Rotarians help build Guatemala school
BY JEAN RUZICKA
Winter winds were howling, snow storms imminent when Park Rapids Rotarians Ed Ranson and Ben Hippe boarded a jet bound for the Central American country of Guatemala in late February.
They joined members of the Fargo-Moorhead club whose mission was to build a school in Monterico (rich mountain) on the Pacific coast.
First on the docket: Demolish a school with walls that had collapsed and clear the rubble. Then work began digging trenches for the new foundation, tying rebar and putting in footings.
Their tools: Sledgehammers, shovels and five-gallon buckets.
The crew of Rotarians would be working with locals, language initially a barrier between the two groups.
But by week’s end, “I felt a shift,” Hippe said. Although his Spanish was limited, he worked to overcome the language hurdle. Through drawings, for example, the engineer redirected the schematics for the rebar that was causing consternation among crewmembers.
From this, a sense of humor and camaraderie emerged.
The last day, when the corps of workers could finally pour the hand-mixed concrete, they were passing a bucket, dumping it and returning it down the line of workers for refill, an arduous task.
A local picked up a Styrofoam cup – instead of the bucket – and sent it back down the line.
“At that moment, I felt we were one group,” Hippe said.
The 13 Rotarians from the North Dakota, Minnesota and Manitoba district were working on an elementary and middle school construction project in the village of El Cebollito (little onion). The former building had sustained irreparable damage from a hurricane.
Rotary projects in Third World countries generally address infrastructure, said Ranson, who has embarked on two previous international service assignments.
The Rotarians arrived in Guatemala City, mid-country, Ranson accompanied by girlfriend Kelly Nelson, who is fluent in Spanish.
“I fracture Spanish,” he admits.
From the city, they traveled a rugged road to mangrove swamps, where they boarded a ferry to head to their destination on the Pacific coast. Smoke from sugar groves filled the air, the landscape defined by volcanic mountains.
Upon arriving, they met a cosmopolitan blend of volunteers - Operation Smile dentists, nurses promoting general health and members of a Bible college from Nova Scotia. A Guatemalan evangelical Christian group provided transportation for the secular Rotarians. Forty percent of the country is now considered evangelicals, as opposed to Catholic, Ranson said.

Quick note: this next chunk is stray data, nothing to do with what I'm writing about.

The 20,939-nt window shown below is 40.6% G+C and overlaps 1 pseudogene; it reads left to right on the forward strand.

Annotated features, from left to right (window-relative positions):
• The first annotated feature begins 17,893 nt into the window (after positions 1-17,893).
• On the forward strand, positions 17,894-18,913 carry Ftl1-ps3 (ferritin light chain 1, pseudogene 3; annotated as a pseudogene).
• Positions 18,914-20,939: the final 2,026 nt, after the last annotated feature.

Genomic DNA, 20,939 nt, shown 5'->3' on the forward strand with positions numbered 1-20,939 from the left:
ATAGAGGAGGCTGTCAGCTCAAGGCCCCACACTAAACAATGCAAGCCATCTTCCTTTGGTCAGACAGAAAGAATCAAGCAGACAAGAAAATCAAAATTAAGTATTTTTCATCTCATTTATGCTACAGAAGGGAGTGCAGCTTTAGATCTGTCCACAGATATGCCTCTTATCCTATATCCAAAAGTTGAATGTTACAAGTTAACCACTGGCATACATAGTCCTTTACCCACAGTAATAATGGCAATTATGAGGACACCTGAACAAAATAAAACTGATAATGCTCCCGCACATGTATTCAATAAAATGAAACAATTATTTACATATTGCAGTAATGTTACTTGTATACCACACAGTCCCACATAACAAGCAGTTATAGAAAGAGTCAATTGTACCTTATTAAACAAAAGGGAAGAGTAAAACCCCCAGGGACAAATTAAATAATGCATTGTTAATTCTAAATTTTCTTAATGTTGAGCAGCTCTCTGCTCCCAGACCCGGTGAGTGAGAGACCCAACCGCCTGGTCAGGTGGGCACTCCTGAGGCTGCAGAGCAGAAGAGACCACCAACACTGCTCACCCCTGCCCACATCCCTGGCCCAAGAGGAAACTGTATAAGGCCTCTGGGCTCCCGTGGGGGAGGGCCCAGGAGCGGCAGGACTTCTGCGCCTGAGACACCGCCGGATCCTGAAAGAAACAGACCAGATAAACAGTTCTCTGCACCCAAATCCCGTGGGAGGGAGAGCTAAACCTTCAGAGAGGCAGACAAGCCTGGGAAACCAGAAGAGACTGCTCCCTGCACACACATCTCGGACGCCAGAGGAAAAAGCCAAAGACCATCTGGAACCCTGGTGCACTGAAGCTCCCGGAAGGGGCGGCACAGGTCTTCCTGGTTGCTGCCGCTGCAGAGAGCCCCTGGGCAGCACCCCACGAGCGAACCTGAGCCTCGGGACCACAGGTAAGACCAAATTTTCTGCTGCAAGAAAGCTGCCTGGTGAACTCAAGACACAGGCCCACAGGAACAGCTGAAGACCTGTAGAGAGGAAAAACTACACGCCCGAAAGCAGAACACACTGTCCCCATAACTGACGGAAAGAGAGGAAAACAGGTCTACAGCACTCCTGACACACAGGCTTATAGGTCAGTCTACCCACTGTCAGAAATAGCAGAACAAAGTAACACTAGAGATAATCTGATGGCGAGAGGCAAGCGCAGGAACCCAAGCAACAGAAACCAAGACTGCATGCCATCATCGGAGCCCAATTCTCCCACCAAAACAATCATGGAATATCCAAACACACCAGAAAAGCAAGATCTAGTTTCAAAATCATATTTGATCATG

Temperatures ranged from 85 to 90 degrees during their stay.
The crew’s work on the school provided amusement for the area’s children, who headed out to watch the motley crew.
Hippe played soccer with the kids, who are “very poor, but well behaved.”
Most children have finished school by fourth grade, Ranson said. And many towns have no schools.
“There’s true poverty,” Hippe said, “but they are content. They live with so little, but there’s still happiness.”
One of the trip’s high points, Hippe said, was seeing the “pure joy” in the children who benefitted from last year’s school project. “It’s the simplest things that bring joy.”
The three-sided schools have thatched roofs. A single blackboard is the main instruction medium. Three teachers and a principal instruct the estimated 120 to 150 students at the school, Ranson said.
The Rotary crew was up at 6:30 a.m. at Utz Tzaba, the “gorgeous” resort overlooking the Pacific.
After a breakfast of Honduran-based food - beans (served at every meal) fruit, eggs and “delicious” cheese they headed off to a day of manual labor.
At day’s end, they headed back for a swim, some beer and discussion of the day’s events.
At the end of the week, they headed to Antigua in the central highlands “for some R&R,” staying at a resplendent old monastery, Casa Santo Domingo.
Antigua, “a beautiful place,” is known for its colonial charm and elaborate religious celebrations during Lent. Each Sunday one of the local parishes sponsors a procession through the streets.
Most Guatemalans are descendants of the Mayan Indians, Ranson said, which at one time were one of the most sophisticated civilizations. The culture known for their astrological calendar collapsed sometime between 1050 and 1100. “And no one is sure why.”
But a number of indigenous tribes remain, Ranson said, their facial features bearing strong resemblance to the stone carvings of their forbearers.
After their tour of duty, Ranson and Nelson headed to the Mayan ruins in Copan, Honduras, one of the major civilization centers of the Mayans, the remnants painstakingly excavated.
But Mayans were protesting the use of the admission proceeds, demanding more be spent on health and education, and the archeological site was temporarily closed.
So they headed off to a bird sanctuary, where a wild flock of macaws reside, spending the entire day with the colorful characters.
“It was a delightful trip,” said Ranson, whose luggage held “indestructible” soccer balls for kids. The accommodations for this, his third, were the most “posh” he’s experienced. The ocean-side resort held all the modern amenities. Monterico is considered a Guatemalan tourist destination.
“It’s grunt work, but I enjoyed it.”
The children’s smiles were their reward.